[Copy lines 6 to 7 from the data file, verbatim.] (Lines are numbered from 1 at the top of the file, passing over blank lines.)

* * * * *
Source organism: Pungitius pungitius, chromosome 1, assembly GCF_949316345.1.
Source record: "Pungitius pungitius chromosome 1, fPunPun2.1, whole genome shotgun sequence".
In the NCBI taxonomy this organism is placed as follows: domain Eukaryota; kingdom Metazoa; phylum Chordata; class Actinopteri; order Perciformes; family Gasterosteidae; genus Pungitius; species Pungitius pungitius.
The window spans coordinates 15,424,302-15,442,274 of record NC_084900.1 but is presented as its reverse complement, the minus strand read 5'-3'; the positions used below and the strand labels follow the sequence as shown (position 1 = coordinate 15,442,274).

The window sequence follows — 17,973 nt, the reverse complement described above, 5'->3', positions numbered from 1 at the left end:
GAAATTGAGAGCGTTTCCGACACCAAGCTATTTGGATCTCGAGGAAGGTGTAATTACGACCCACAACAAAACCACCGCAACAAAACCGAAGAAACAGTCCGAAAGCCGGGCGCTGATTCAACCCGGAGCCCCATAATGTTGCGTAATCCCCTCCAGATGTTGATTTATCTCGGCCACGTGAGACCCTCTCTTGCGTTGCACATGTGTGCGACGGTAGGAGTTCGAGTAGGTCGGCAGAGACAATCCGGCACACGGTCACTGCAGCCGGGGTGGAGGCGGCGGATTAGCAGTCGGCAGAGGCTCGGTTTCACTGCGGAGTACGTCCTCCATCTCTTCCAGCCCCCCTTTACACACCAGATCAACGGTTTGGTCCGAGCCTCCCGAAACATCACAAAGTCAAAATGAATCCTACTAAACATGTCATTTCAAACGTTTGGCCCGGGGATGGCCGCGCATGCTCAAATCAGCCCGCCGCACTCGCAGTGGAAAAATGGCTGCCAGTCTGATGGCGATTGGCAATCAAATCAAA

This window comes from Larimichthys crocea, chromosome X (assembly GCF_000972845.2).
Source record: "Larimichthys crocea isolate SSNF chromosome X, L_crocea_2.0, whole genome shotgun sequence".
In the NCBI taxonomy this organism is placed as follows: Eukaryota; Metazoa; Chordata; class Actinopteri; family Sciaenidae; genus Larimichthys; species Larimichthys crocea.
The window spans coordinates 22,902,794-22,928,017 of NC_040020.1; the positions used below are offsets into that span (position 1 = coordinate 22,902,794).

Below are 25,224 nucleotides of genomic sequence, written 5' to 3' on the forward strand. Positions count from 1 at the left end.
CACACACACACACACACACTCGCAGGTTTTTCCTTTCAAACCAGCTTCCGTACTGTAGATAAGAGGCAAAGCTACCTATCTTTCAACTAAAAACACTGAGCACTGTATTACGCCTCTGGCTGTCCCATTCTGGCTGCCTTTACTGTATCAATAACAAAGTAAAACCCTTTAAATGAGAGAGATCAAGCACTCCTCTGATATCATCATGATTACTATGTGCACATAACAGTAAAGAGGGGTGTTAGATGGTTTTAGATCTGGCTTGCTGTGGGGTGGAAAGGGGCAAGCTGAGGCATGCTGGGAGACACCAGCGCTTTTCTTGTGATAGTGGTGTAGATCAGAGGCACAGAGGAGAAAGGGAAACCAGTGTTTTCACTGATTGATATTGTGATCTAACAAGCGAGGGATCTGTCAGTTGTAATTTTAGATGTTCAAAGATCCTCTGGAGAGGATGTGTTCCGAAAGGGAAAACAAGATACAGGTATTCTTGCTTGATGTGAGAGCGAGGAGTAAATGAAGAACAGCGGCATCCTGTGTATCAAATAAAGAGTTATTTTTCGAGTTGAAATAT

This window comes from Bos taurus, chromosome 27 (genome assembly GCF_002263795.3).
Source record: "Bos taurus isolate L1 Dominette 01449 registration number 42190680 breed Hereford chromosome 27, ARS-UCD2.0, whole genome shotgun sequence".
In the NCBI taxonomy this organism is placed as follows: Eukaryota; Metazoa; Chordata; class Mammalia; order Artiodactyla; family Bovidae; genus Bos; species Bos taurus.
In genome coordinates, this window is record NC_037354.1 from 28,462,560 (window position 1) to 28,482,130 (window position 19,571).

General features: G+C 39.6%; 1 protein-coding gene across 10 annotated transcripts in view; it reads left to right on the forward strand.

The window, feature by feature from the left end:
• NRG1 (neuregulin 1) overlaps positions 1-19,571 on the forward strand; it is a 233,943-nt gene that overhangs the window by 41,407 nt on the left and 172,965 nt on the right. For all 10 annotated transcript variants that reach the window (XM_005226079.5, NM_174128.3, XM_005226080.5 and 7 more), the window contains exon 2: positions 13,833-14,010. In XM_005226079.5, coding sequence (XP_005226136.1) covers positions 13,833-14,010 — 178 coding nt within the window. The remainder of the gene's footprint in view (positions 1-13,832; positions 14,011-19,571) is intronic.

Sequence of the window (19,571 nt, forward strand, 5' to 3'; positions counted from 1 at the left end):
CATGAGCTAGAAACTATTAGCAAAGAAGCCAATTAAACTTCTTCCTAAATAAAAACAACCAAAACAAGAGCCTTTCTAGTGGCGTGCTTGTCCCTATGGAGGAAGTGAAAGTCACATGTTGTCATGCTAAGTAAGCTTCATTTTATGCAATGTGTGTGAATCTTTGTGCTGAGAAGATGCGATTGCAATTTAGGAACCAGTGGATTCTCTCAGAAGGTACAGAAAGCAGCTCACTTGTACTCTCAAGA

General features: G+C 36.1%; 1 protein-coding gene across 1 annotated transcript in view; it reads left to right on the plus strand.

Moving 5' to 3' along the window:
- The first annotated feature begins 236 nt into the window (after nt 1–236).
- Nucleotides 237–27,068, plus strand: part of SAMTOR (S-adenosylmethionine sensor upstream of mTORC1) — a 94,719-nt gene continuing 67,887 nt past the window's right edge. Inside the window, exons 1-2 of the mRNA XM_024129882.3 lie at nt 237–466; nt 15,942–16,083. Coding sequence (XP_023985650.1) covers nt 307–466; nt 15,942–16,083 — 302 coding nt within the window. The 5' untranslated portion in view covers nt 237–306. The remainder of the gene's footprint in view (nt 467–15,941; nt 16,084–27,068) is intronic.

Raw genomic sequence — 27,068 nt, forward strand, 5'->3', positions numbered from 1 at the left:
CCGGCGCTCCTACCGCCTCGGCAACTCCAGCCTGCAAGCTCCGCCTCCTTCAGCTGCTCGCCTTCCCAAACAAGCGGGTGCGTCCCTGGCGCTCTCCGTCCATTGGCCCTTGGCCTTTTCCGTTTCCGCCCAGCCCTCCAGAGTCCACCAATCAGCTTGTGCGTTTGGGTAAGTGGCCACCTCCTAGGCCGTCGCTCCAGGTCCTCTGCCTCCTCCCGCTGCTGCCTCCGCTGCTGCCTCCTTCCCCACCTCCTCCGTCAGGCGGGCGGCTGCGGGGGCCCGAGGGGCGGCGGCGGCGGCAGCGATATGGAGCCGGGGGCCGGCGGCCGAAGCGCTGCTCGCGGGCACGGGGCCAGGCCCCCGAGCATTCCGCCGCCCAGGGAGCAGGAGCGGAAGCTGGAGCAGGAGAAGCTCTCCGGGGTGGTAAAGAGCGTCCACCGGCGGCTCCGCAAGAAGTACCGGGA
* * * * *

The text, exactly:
GAAATTGAGAGCGTTTCCGACACCAAGCTATTTGGATCTCGAGGAAGGTGTAATTACGACCCACAACAAAACCACCGCAACAAAACCGAAGAAACAGTCCGAAAGCCGGGCGCTGATTCAACCCGGAGCCCCATAATGTTGCGTAATCCCCTCCAGATGTTGATTTATCTCGGCCACGTGAGACCCTCTCTTGCGTTGCACATGTGTGCGACGGTAGGAGTTCGAGTAGGTCGGCAGAGACAATCCGGCACACGGTCACTGCAGCCGGGGTGGAGGCGGCGGATTAGCAGTCGGCAGAGGCTCGGTTTCACTGCGGAGTACGTCCTCCATCTCTTCCAGCCCCCCTTTACACACCAGATCAACGGTTTGGTCCGAGCCTCCCGAAACATCACAAAGTCAAAATGAATCCTACTAAACATGTCATTTCAAACGTTTGGCCCGGGGATGGCCGCGCATGCTCAAATCAGCCCGCCGCACTCGCAGTGGAAAAATGGCTGCCAGTCTGATGGCGATTGGCAATCAAATCAAA

This window comes from Larimichthys crocea, chromosome X (assembly GCF_000972845.2).